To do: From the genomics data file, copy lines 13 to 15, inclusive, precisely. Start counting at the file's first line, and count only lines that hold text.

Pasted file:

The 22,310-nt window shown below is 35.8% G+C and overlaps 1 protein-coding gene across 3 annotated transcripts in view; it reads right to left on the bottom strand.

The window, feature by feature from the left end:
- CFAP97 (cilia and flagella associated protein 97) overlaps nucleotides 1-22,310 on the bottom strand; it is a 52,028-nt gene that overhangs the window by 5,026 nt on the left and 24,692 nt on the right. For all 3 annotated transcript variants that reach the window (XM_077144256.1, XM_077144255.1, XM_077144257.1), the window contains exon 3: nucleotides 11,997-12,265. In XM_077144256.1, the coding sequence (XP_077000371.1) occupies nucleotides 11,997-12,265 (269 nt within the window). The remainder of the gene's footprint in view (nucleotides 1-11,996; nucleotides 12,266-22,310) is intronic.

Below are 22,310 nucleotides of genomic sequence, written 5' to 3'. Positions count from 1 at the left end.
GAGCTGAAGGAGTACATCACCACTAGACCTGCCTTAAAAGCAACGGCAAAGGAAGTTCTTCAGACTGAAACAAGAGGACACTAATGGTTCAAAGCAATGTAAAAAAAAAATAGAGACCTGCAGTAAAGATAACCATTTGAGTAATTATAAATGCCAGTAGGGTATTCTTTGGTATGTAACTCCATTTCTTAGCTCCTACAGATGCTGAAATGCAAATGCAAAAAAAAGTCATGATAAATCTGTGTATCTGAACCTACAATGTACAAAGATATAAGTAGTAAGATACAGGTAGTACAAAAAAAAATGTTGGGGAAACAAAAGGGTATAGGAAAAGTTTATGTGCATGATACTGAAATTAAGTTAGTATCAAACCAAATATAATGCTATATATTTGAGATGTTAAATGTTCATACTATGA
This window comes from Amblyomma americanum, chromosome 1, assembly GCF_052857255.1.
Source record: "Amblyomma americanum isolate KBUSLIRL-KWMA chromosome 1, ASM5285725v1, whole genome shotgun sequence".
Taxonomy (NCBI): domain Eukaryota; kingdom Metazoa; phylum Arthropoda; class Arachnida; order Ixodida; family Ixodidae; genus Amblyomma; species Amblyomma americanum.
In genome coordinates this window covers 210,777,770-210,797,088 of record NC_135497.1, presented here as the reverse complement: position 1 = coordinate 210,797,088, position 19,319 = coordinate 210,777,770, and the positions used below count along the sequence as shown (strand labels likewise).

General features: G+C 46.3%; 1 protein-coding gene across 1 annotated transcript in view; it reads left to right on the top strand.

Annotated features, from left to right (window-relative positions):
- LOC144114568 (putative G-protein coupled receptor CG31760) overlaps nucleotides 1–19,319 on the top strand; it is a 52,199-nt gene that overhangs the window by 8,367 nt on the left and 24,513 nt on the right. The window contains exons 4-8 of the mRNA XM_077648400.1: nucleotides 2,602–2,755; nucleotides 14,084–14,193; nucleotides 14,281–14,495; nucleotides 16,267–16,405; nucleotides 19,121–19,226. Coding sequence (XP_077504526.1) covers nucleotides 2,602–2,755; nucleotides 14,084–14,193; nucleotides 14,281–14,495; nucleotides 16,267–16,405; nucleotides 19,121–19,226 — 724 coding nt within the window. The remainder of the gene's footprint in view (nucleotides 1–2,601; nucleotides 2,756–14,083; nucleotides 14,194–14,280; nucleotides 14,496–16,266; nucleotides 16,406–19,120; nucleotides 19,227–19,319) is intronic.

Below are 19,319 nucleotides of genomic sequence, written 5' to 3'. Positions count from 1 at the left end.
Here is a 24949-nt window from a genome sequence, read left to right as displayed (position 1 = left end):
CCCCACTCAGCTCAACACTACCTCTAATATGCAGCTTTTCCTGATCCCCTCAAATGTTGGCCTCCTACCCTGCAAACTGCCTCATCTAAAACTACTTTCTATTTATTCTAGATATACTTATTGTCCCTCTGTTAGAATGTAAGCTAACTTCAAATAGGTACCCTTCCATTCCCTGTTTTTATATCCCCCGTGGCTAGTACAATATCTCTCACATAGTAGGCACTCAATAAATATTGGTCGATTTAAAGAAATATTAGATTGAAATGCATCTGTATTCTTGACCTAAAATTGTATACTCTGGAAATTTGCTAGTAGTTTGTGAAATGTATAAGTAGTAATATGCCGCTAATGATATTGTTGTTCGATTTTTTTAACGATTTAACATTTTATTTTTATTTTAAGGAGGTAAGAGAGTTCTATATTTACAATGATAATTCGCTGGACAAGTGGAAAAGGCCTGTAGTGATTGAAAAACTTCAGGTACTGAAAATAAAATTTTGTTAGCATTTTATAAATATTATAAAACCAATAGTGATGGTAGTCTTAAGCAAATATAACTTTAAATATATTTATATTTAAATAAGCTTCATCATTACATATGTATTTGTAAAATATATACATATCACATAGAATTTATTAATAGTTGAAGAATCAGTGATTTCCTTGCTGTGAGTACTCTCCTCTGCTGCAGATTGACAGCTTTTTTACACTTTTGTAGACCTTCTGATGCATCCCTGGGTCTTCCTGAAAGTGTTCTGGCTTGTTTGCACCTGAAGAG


Below are 19,319 nucleotides of genomic sequence, written 5' to 3'. Positions count from 1 at the left end.
Here is a 24949-nt window from a genome sequence, read left to right as displayed (position 1 = left end):
CCCCACTCAGCTCAACACTACCTCTAATATGCAGCTTTTCCTGATCCCCTCAAATGTTGGCCTCCTACCCTGCAAACTGCCTCATCTAAAACTACTTTCTATTTATTCTAGATATACTTATTGTCCCTCTGTTAGAATGTAAGCTAACTTCAAATAGGTACCCTTCCATTCCCTGTTTTTATATCCCCCGTGGCTAGTACAATATCTCTCACATAGTAGGCACTCAATAAATATTGGTCGATTTAAAGAAATATTAGATTGAAATGCATCTGTATTCTTGACCTAAAATTGTATACTCTGGAAATTTGCTAGTAGTTTGTGAAATGTATAAGTAGTAATATGCCGCTAATGATATTGTTGTTCGATTTTTTTAACGATTTAACATTTTATTTTTATTTTAAGGAGGTAAGAGAGTTCTATATTTACAATGATAATTCGCTGGACAAGTGGAAAAGGCCTGTAGTGATTGAAAAACTTCAGGTACTGAAAATAAAATTTTGTTAGCATTTTATAAATATTATAAAACCAATAGTGATGGTAGTCTTAAGCAAATATAACTTTAAATATATTTATATTTAAATAAGCTTCATCATTACATATGTATTTGTAAAATATATACATATCACATAGAATTTATTAATAGTTGAAGAATCAGTGATTTCCTTGCTGTGAGTACTCTCCTCTGCTGCAGATTGACAGCTTTTTTACACTTTTGTAGACCTTCTGATGCATCCCTGGGTCTTCCTGAAAGTGTTCTGGCTTGTTTGCACCTGAAGAG